Oscilloscopes are very useful tools in the electronics lab. There have been many varieties over the years, with a wide range of capabilities. Through the narrative below, we will explore some of the differences, capabilities, and short comings of oscilloscopes.
Basic Oscilloscope Types:
There have been three basic types oscilloscopes available over the years.
- Analog: Analog oscilloscopes use the phosphor on the screen as memory, to hold the image long enough so that the user can obtain data. This usually means multiple sweeps and/or continuous signal to trigger the scope. This works well enough for continuous signals, but, when trying to view short duration or intermittent glitches it becomes problematic. Another downside is that the faster the sweep, the dimmer the display. Also, it is difficult to save data and share it. With the earlier analog scopes the only way to save was to photograph the screen with a camera.
- Digital: Digital storage scopes provided answers to the downsides of analog scopes. DSOs allow the displayed image to remain on the screen, and for measurements to be taken automatically, and be stored and shared easily. It wasn’t all roses, early digital scopes suffered from slow DACs, slow processing, and limited memory. This made for poorly displayed data. There were also some early attempts at reducing the knob count on oscilloscopes from many knobs to one knob for all functions and for all channels. Making multiple adjustments was a very frustrating process. On the plus side, the earlier DSOs could save data and setups.
- Mixed Signal: Mixed Signal oscilloscopes brought in another improvement in oscilloscopes, the ability to see both multiple digital and analog signal at the same time, with the ability to trigger off either, or a combination of both, signals. Some MSOs have the capability of a spectrum analyzer as a third type of input.
Bandwidth: Bandwidth is one of the more import specifications when considering an oscilloscope. It is measured in Hz, and it is defined as the lowest frequency that the signal is attenuated by 3db.
As a rule, when measuring analog signals, you need to have 3x the bandwidth of your highest frequency signal being tested.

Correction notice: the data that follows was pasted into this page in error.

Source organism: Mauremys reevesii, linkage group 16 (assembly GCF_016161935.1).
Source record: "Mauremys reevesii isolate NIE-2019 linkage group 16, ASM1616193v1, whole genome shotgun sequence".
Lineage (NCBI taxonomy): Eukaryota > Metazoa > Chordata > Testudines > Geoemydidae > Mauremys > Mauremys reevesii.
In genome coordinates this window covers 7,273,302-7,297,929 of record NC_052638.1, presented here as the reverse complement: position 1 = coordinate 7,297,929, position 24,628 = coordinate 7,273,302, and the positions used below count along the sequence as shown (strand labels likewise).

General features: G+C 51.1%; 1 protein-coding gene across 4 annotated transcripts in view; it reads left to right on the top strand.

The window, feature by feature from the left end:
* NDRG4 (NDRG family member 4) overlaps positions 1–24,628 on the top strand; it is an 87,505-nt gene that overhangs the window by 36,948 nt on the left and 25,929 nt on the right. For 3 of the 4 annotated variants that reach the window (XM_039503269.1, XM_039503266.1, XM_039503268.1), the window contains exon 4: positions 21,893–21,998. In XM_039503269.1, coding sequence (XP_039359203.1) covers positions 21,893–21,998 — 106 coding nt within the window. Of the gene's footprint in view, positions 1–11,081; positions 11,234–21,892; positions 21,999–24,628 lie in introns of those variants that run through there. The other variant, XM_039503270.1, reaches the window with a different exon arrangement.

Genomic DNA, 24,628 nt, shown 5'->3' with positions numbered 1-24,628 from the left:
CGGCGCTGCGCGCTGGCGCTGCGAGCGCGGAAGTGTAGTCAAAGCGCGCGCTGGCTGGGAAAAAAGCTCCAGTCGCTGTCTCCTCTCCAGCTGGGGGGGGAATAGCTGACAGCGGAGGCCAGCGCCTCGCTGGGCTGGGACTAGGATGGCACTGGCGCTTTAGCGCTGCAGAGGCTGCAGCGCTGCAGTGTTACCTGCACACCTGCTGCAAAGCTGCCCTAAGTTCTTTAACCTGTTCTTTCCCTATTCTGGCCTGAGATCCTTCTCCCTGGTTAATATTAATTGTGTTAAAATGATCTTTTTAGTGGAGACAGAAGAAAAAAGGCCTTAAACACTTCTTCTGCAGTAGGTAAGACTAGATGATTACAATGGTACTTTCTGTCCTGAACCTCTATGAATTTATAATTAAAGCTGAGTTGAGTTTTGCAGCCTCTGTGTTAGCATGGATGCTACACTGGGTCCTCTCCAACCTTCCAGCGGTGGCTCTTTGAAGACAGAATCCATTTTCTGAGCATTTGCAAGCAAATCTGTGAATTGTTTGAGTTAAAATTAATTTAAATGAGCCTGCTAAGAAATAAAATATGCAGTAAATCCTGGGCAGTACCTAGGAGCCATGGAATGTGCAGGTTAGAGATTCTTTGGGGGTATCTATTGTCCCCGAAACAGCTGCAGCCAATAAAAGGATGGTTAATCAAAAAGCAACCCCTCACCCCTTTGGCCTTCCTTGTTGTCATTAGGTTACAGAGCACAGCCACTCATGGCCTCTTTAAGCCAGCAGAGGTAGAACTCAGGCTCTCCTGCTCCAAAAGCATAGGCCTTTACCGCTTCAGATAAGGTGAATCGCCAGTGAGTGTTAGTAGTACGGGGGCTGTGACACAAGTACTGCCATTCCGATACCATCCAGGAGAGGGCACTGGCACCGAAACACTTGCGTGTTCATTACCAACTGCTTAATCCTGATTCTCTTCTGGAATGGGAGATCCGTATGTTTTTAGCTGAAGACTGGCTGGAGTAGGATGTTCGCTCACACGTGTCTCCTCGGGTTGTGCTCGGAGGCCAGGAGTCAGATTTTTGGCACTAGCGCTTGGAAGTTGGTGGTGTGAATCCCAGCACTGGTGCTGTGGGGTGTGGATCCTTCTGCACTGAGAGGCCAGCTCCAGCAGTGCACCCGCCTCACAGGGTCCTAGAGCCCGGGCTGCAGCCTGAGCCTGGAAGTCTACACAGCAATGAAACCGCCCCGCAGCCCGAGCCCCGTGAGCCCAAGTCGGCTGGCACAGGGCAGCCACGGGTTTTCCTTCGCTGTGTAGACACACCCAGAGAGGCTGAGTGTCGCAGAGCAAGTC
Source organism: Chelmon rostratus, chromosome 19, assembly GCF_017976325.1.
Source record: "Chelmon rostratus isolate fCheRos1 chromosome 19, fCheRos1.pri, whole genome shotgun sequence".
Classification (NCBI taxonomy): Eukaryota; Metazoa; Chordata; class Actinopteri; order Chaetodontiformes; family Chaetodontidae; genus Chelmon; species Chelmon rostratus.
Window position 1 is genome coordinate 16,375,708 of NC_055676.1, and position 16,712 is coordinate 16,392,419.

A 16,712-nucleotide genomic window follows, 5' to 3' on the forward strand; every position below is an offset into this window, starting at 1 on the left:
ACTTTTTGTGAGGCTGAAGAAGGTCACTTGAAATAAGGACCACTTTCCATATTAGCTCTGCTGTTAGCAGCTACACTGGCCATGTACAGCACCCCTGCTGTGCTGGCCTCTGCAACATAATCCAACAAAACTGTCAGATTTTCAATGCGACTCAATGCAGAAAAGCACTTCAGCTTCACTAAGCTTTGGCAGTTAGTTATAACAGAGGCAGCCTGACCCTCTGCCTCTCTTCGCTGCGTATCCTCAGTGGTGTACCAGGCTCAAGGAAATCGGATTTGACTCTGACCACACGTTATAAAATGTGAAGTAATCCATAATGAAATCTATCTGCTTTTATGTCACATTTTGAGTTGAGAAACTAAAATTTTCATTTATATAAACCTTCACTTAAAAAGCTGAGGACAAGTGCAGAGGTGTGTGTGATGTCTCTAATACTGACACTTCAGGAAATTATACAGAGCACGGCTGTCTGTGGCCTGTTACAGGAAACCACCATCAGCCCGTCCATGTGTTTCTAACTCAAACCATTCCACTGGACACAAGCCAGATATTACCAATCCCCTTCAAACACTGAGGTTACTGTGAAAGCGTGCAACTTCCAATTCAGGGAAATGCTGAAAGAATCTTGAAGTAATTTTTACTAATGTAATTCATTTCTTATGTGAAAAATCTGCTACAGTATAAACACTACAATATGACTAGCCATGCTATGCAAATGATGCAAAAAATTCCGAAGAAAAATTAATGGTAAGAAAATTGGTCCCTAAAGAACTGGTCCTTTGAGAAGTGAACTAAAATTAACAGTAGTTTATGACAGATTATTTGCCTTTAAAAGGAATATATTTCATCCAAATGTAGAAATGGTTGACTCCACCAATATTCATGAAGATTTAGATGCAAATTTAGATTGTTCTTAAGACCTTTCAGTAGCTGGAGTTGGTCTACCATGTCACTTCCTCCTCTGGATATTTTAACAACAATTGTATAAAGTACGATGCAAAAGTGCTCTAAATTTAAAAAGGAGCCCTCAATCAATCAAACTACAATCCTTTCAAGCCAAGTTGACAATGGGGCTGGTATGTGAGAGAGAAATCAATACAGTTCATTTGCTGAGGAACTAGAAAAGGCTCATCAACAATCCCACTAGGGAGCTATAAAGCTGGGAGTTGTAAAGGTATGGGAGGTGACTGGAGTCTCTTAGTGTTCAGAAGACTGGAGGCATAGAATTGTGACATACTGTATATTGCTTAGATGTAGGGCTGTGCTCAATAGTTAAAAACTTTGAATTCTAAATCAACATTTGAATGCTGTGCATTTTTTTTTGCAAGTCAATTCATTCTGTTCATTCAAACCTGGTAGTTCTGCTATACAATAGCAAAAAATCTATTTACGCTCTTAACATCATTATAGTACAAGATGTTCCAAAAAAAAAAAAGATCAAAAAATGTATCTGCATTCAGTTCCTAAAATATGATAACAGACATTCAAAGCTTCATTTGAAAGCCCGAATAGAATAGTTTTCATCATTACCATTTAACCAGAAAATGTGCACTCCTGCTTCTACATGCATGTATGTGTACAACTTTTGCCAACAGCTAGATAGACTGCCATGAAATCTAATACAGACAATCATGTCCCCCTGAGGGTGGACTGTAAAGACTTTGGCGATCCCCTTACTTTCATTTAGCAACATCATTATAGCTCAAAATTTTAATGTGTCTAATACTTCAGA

Also, when measuring digital signals you need to have 5x the bandwidth of your fastest clock in the system being tested, or more accurately, the fastest edge speeds (rise and fall times).
Memory Depth: Memory depth is another important specification when considering an oscilloscope. This equates to how many data points can be stored at a time. Keep in mind that even scopes with deep memory can be compromised if the time per division setting is too long. This much processing can slow your update rate considerably.
Sample Rate: Sample Rate is defined as the number of samples acquired per second. The sample rate should be, at minimum, twice the bandwidth. The more samples, the more accurate the waveform will be portrayed.
Types of sampling: Real-time sampling captures the complete image with each sweep.
Equivalent-time sampling creates a composite out of multiple sweeps. This may be necessary for high frequency work, but it can introduce inaccuracies.
Update Rate: Update Rate is defined as the speed of acquiring and displaying data. No matter how fast this occurs, there is always down time where data can be missed. The faster the update rate the less down time and the less data that will be not be displayed. This is very important for catching infrequent events.
The trigger control makes it possible to capture the portion of the signal you want and stabilize the display at the same time. You have a lot of choices when it comes to triggering, here are a couple of examples.
Edge Triggering: When the voltage reaches a preset level, the scope will trigger. You can set the scope to trigger on ether the rising or falling side of the signal.
Glitch Triggering: When the length of an event reaches a preset width, the scope will trigger. Useful when looking for intermittent or infrequent events.
The oscilloscope is part of a system that includes your probes. To get the most out of a scope it is very important to match your probe and scope’s capabilities carefully. When choosing a probe, pick one with at least 5x the band width of your signal, 10x the resistance of the circuit to be measured, and keep your ground lead as short as possible. Be sure to choose a probe with a voltage rating sufficient for your setup. Most name brand probes are good too 300v.
Types of probes:
Passive probes do not contain any active components and are good for frequencies up to 500MHz.
Active probes contain active components and are good for frequencies up to 1.5GHz. They have very high impedance.
- Fourier transforms mathematically produce the frequency components of your wave form. If the waveform is distorted, you will see unexpected harmonics. Also, if you suspect your scope is at its limits, then you may see increased noise or harmonics.
- Check your probe grounds, keep them short.
- Keep the voltage at the probe below its maximum rating.
- Be sure your oscilloscope’s cord ground is in good condition. I have seen many cords over the years with broken ground prongs connections.
- If your device under test is connected to a bench power supply, then be sure the appropriate line to the power supply is grounded. Most supplies come with both the negative and positive terminals floating, neither connected to ground.
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- 5 common Mistakes to Avoid when Purchasing a low-cost Oscilloscope (Keysight) 5992-2115.
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